They Want to Ride Their Bicycle, They Want To Ride It Where They LikePosted: April 14, 2011
Bike Life, 890
Buses. Cars. Mopeds. These are all things students use to get around town.
For some, however, their choice of transportation is a little slower, a little lighter and a lot more fuel efficient.
They ride a bike.
On UGA campus there are numerous bike racks at various locations. This is one of the reasons many students are foregoing motorized transportation and sticking to the pedal and chain.
Athens is a city with a growing and thriving bike culture.
“There are organized rides every day of the week, there is the Winter Bike League, there is a few teams and a few pros live here,” said Clark Hurst a senior at the university. “There are always people to ride with, or just to talk to about biking.”
This town even offers something for those who just love to watch bike racing.
“I mean, this town has Twilight,” said David Torcivia a junior at the university. “How many towns have something like that?”
What he is referring to is the annual Twilight bicycle race held in downtown Athens.
For two days downtown Athens becomes a festival ground celebrating all things bicycles.
The focus of the festival is a series of multi-class races that circle downtown Athens.
This year’s race will be held on April 29-30.
In this city non-bicycle related business get involved in the sport.
Local brewery Terrapin Beer co-sponsors a team with local bicycle shop, The Hub.
Those who bike as a ways to commute find that it has benefits in this city.
“I don’t have to pay for parking, ever,” said Torcivia.
Torcivia, who has been commuting on a bike since his freshman year, does own a car; however, it is rarely in use.
“I never drive my car to class. If it’s a nice day and my destination is reasonable then I will always choose my bike,” Torcivia said. “Actually, I even ride my bike when it rains.”
For some students, a reasonable distance is a relative thing.
“I ride my bike back to my home town of Dacula,” Hurst said.
Dacula is approximately a one hour drive from Athens.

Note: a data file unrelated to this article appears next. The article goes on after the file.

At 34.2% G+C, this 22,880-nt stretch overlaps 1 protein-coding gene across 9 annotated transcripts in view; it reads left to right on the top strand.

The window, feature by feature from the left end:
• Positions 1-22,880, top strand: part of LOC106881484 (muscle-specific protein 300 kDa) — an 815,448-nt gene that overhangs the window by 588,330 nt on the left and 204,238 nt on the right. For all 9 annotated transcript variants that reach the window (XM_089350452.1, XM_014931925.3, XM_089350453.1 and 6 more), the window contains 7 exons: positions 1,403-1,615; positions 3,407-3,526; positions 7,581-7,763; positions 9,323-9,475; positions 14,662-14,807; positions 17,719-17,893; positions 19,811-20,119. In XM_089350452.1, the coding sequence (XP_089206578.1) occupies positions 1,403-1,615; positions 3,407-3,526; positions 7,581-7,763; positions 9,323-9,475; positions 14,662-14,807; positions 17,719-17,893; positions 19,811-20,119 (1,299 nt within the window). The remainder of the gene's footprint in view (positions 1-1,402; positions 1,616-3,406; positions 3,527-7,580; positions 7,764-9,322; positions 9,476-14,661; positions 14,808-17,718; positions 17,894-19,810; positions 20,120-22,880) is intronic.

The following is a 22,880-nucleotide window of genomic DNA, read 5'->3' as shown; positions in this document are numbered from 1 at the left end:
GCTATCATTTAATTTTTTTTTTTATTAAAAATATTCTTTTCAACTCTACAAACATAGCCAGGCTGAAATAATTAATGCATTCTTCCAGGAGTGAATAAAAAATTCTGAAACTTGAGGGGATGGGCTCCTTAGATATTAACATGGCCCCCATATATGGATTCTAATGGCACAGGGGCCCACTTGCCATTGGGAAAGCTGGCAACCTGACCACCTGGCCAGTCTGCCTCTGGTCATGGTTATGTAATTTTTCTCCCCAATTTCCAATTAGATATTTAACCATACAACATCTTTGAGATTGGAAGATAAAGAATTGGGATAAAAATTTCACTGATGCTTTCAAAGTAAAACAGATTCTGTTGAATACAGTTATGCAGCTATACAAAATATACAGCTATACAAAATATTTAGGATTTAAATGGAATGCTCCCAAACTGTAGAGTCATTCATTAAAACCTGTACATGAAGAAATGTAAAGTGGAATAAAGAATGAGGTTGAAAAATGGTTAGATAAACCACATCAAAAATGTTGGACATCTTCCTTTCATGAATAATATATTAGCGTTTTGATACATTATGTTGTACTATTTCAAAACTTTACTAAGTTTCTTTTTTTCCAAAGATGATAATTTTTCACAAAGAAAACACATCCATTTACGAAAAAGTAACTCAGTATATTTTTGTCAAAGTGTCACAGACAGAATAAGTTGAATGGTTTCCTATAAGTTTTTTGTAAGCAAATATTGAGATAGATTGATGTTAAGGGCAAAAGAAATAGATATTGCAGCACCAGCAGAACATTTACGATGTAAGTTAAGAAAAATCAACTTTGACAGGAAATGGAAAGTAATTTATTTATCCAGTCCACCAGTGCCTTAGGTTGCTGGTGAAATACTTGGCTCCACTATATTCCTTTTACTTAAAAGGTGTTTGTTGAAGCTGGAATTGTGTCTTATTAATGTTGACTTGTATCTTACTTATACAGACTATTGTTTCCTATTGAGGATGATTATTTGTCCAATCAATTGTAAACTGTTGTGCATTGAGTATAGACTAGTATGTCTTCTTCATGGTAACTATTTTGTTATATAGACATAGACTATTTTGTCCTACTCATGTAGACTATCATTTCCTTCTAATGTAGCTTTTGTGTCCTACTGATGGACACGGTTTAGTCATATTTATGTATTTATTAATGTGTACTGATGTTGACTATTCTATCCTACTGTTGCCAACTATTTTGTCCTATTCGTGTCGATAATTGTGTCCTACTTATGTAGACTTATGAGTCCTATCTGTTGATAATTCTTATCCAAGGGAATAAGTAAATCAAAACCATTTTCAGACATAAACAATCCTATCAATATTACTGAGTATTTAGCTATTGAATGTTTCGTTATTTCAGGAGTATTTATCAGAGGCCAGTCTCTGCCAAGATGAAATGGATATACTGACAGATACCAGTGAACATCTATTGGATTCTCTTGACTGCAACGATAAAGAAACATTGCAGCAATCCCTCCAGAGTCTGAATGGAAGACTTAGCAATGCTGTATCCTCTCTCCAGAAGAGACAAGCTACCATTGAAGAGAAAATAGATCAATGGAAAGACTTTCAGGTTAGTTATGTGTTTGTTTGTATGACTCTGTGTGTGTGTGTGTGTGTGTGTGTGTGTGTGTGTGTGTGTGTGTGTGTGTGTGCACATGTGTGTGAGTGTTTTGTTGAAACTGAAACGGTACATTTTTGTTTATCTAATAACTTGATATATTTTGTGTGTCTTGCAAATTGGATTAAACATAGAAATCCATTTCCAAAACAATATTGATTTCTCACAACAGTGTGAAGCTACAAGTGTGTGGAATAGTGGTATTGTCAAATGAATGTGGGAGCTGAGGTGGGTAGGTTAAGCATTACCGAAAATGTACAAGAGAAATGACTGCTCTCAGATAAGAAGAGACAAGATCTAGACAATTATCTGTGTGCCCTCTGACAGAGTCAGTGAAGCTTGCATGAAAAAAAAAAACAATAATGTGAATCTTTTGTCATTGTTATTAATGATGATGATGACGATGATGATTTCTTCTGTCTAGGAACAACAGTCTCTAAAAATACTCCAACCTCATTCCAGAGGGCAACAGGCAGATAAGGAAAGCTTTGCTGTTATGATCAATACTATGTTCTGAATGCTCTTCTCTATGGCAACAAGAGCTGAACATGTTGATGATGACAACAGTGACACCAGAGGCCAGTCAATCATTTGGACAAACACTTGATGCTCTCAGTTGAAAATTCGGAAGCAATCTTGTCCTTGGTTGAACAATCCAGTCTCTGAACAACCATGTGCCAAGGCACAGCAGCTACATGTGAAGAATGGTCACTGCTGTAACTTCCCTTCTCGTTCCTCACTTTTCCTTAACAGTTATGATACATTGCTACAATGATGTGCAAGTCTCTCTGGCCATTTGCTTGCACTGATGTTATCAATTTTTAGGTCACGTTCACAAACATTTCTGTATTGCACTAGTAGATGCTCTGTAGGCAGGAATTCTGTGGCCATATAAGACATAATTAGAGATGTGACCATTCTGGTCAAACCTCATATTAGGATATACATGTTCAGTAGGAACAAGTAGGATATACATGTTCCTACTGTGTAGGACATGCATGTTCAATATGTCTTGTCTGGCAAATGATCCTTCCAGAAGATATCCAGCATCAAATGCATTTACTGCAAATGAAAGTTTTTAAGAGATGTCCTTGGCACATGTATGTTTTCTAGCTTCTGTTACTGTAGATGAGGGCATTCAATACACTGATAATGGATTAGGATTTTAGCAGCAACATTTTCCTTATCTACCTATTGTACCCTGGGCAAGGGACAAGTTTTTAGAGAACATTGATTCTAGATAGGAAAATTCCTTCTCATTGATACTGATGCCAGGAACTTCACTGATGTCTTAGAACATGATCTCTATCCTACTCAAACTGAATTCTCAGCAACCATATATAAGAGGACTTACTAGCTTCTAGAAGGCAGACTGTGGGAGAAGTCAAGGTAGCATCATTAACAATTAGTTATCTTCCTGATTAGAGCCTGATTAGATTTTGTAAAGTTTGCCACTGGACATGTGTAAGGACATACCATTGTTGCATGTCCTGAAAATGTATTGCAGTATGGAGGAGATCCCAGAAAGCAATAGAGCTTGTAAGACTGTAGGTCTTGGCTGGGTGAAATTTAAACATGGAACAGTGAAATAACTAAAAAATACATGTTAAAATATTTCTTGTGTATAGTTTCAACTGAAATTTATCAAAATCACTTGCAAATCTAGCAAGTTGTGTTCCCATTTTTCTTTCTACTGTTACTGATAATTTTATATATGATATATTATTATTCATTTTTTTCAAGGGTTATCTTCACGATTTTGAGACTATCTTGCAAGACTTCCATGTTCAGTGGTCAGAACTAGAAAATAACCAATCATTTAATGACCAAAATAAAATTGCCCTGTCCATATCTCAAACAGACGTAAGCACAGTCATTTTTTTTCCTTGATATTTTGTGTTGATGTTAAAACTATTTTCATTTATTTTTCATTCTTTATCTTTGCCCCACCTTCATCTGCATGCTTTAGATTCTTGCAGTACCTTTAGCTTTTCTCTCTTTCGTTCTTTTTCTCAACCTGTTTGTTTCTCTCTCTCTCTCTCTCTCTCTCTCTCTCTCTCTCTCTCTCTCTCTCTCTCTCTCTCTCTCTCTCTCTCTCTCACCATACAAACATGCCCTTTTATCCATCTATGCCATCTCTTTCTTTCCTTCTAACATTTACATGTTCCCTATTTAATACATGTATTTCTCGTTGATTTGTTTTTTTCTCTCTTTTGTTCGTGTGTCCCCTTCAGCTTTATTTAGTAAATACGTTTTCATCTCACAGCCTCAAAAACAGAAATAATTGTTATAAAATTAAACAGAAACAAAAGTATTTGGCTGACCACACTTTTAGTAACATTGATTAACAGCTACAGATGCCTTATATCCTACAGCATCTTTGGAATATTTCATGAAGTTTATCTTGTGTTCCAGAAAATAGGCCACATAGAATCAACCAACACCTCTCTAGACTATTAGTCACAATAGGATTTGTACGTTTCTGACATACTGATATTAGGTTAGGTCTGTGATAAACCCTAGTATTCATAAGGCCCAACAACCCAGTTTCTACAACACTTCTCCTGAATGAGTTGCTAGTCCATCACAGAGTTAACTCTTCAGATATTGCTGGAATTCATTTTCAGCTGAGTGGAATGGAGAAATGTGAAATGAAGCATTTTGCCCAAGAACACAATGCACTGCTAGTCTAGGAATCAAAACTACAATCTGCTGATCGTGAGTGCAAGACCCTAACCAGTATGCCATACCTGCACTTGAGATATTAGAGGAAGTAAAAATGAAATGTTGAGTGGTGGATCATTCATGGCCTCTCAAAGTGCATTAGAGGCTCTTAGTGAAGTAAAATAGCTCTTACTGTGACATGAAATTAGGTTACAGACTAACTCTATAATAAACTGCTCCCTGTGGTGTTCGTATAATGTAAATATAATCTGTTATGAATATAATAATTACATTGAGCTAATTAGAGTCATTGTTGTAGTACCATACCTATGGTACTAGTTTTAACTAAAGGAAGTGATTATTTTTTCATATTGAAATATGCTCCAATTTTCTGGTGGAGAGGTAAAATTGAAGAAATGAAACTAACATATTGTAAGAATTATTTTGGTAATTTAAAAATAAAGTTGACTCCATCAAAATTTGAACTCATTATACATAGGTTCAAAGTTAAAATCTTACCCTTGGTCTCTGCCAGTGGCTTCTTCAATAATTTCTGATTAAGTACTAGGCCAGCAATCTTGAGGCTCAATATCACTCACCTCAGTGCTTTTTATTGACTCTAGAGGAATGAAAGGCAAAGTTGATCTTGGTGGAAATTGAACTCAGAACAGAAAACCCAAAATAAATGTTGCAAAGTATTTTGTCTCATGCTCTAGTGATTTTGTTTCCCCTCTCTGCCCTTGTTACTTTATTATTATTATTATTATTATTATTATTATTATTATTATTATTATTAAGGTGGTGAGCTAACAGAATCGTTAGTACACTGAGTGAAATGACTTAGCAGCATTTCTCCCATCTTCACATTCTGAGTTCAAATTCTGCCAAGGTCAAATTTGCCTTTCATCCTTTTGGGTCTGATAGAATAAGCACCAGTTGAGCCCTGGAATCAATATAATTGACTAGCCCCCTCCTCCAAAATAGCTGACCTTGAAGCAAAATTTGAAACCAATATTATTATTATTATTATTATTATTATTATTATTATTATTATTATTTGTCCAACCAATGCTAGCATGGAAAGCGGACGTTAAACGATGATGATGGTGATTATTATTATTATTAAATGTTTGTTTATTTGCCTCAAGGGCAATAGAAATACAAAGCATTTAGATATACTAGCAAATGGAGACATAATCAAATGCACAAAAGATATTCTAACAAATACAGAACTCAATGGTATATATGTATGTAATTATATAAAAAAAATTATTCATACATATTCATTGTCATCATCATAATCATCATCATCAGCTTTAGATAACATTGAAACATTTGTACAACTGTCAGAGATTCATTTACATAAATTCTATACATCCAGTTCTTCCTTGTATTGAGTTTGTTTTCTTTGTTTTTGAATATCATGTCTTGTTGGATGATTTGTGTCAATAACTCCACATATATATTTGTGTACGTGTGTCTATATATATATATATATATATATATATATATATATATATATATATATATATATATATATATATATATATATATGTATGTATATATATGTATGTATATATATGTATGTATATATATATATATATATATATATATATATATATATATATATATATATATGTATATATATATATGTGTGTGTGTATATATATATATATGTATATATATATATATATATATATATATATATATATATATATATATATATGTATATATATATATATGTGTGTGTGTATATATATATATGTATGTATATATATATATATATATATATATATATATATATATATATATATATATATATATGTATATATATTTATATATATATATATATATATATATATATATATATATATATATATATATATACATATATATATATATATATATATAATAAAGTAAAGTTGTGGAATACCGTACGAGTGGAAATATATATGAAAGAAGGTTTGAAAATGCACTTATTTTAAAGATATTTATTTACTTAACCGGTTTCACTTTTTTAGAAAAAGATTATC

His trek home isn’t the only long distance Hurst travels on a bike.
On a hot day in Athens, Hurst arrives home on his road bike.
As he walked to the door sweat poured off his blonde hair and left a trail behind him.
He tells his roommates he has been running errands all over the city.
Hurst then switches out his road bike for his racing bike to go on a practice ride.
Hurst may be able to go longer distances on a bike then most. This is due to the fact that for Hurst bike riding isn’t just his transportation, it’s also his recreation and his hobby.
He spends many of his weekends competing in professional bike races.
Hurst may ride his bike everywhere he needs to go, but never call him a cyclist.
“I’m not a cyclist, I would just consider myself a bike racer,” Hurst said. “Cyclists are overly considered with the best cloths and equipment.”
For Hurst racing is just about doing it.
“I didn’t worry about the fancy equipment, I just jumped right in using a steel bike,” Hurst said. “If you wanted to race tomorrow, all you would need is a bike and a helmet.”
Hurst’s biking origins start at childhood.
“I got a bike when I was five, no training wheels of course,” Hurst said. “I learned fast.”
While Hurst’s first introduction to the bikes may have been at a young age it was actually a personal misfortune that caused him to get so heavily involved in the biking world.
“I lost my license a couple of years ago, so a bike was the only way I could get around,” Hurst said.
It was through Hurst’s constant, but necessary, biking that he meat some friends who were involved in racing bikes.
“One weekend one of my friends invited me to race bikes, so I went and I have been racing ever since.” Hurst said.
The city of Athens’s lends itself to being a very bike friendly place.
“The University is right next to downtown,” Hurst said. “Geographically it’s perfect for bike riding.”
Even with its challenging terrain, Hurst said that there are things one can do to make their bike riding experience a simpler one.
“If your feeling a little tired, you can always reroute your trip, don’t carry a heavy backpack if you have to hit the hills and always stay away from Baxter Street,” Hurst said.
The Hub is located near the campus, which is convenient for students.
“It’s nice for students to have a place so close to campus in case something goes wrong with their bike,” Torcivia said.
Athens may be a bike friendly city, but all its residents may not be.
“It’s actually scarier commuting around town then it is riding a race,” Hurst said. “In a race you don’t have to worry about cars, I was hit by a car once.”
Hurst was riding his bike on the road. He began to pass a car who had failed to put their turning blinker on. The car slammed right into Hurst.
Luckily, Hurst was not seriously injured.
“It’s pretty scary you know, you really just got to always be quick to hit the brakes,” Hurst.